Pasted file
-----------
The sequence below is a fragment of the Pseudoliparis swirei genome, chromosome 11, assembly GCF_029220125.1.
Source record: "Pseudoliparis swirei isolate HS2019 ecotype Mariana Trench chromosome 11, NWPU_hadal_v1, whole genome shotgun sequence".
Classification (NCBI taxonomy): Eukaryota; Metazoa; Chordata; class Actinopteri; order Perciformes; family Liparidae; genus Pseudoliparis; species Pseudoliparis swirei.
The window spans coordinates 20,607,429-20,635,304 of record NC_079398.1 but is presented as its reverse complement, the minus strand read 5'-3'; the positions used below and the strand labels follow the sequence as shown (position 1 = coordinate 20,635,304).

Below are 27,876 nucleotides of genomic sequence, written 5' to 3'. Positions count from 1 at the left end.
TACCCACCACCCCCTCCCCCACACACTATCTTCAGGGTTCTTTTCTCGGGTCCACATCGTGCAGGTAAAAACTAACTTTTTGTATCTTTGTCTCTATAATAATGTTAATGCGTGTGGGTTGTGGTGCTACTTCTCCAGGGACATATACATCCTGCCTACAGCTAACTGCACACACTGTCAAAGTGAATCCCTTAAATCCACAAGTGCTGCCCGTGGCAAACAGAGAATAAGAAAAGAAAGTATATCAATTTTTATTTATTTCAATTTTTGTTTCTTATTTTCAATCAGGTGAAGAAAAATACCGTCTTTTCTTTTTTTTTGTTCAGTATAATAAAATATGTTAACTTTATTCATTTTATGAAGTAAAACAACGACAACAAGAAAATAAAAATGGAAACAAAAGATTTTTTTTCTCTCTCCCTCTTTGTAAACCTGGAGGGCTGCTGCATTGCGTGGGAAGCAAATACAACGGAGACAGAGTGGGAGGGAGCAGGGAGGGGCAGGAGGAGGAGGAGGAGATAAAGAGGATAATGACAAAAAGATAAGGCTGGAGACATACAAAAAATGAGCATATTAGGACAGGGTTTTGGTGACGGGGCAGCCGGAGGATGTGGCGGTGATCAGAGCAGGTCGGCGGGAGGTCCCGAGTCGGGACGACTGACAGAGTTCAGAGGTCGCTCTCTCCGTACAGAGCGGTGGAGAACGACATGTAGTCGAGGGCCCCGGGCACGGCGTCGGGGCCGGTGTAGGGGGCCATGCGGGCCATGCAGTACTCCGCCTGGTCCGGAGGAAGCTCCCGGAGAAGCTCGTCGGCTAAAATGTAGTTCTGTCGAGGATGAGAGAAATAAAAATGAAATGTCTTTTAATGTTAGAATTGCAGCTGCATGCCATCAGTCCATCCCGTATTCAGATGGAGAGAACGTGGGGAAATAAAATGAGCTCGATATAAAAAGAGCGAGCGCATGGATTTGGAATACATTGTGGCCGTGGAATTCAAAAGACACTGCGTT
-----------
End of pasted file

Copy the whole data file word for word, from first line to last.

The sequence below is a fragment of the Pseudoliparis swirei genome, chromosome 11, assembly GCF_029220125.1.
Source record: "Pseudoliparis swirei isolate HS2019 ecotype Mariana Trench chromosome 11, NWPU_hadal_v1, whole genome shotgun sequence".
Classification (NCBI taxonomy): Eukaryota; Metazoa; Chordata; class Actinopteri; order Perciformes; family Liparidae; genus Pseudoliparis; species Pseudoliparis swirei.
The window spans coordinates 20,607,429-20,635,304 of record NC_079398.1 but is presented as its reverse complement, the minus strand read 5'-3'; the positions used below and the strand labels follow the sequence as shown (position 1 = coordinate 20,635,304).

Below are 27,876 nucleotides of genomic sequence, written 5' to 3'. Positions count from 1 at the left end.
TACCCACCACCCCCTCCCCCACACACTATCTTCAGGGTTCTTTTCTCGGGTCCACATCGTGCAGGTAAAAACTAACTTTTTGTATCTTTGTCTCTATAATAATGTTAATGCGTGTGGGTTGTGGTGCTACTTCTCCAGGGACATATACATCCTGCCTACAGCTAACTGCACACACTGTCAAAGTGAATCCCTTAAATCCACAAGTGCTGCCCGTGGCAAACAGAGAATAAGAAAAGAAAGTATATCAATTTTTATTTATTTCAATTTTTGTTTCTTATTTTCAATCAGGTGAAGAAAAATACCGTCTTTTCTTTTTTTTTGTTCAGTATAATAAAATATGTTAACTTTATTCATTTTATGAAGTAAAACAACGACAACAAGAAAATAAAAATGGAAACAAAAGATTTTTTTTCTCTCTCCCTCTTTGTAAACCTGGAGGGCTGCTGCATTGCGTGGGAAGCAAATACAACGGAGACAGAGTGGGAGGGAGCAGGGAGGGGCAGGAGGAGGAGGAGGAGATAAAGAGGATAATGACAAAAAGATAAGGCTGGAGACATACAAAAAATGAGCATATTAGGACAGGGTTTTGGTGACGGGGCAGCCGGAGGATGTGGCGGTGATCAGAGCAGGTCGGCGGGAGGTCCCGAGTCGGGACGACTGACAGAGTTCAGAGGTCGCTCTCTCCGTACAGAGCGGTGGAGAACGACATGTAGTCGAGGGCCCCGGGCACGGCGTCGGGGCCGGTGTAGGGGGCCATGCGGGCCATGCAGTACTCCGCCTGGTCCGGAGGAAGCTCCCGGAGAAGCTCGTCGGCTAAAATGTAGTTCTGTCGAGGATGAGAGAAATAAAAATGAAATGTCTTTTAATGTTAGAATTGCAGCTGCATGCCATCAGTCCATCCCGTATTCAGATGGAGAGAACGTGGGGAAATAAAATGAGCTCGATATAAAAAGAGCGAGCGCATGGATTTGGAATACATTGTGGCCGTGGAATTCAAAAGACACTGCGTT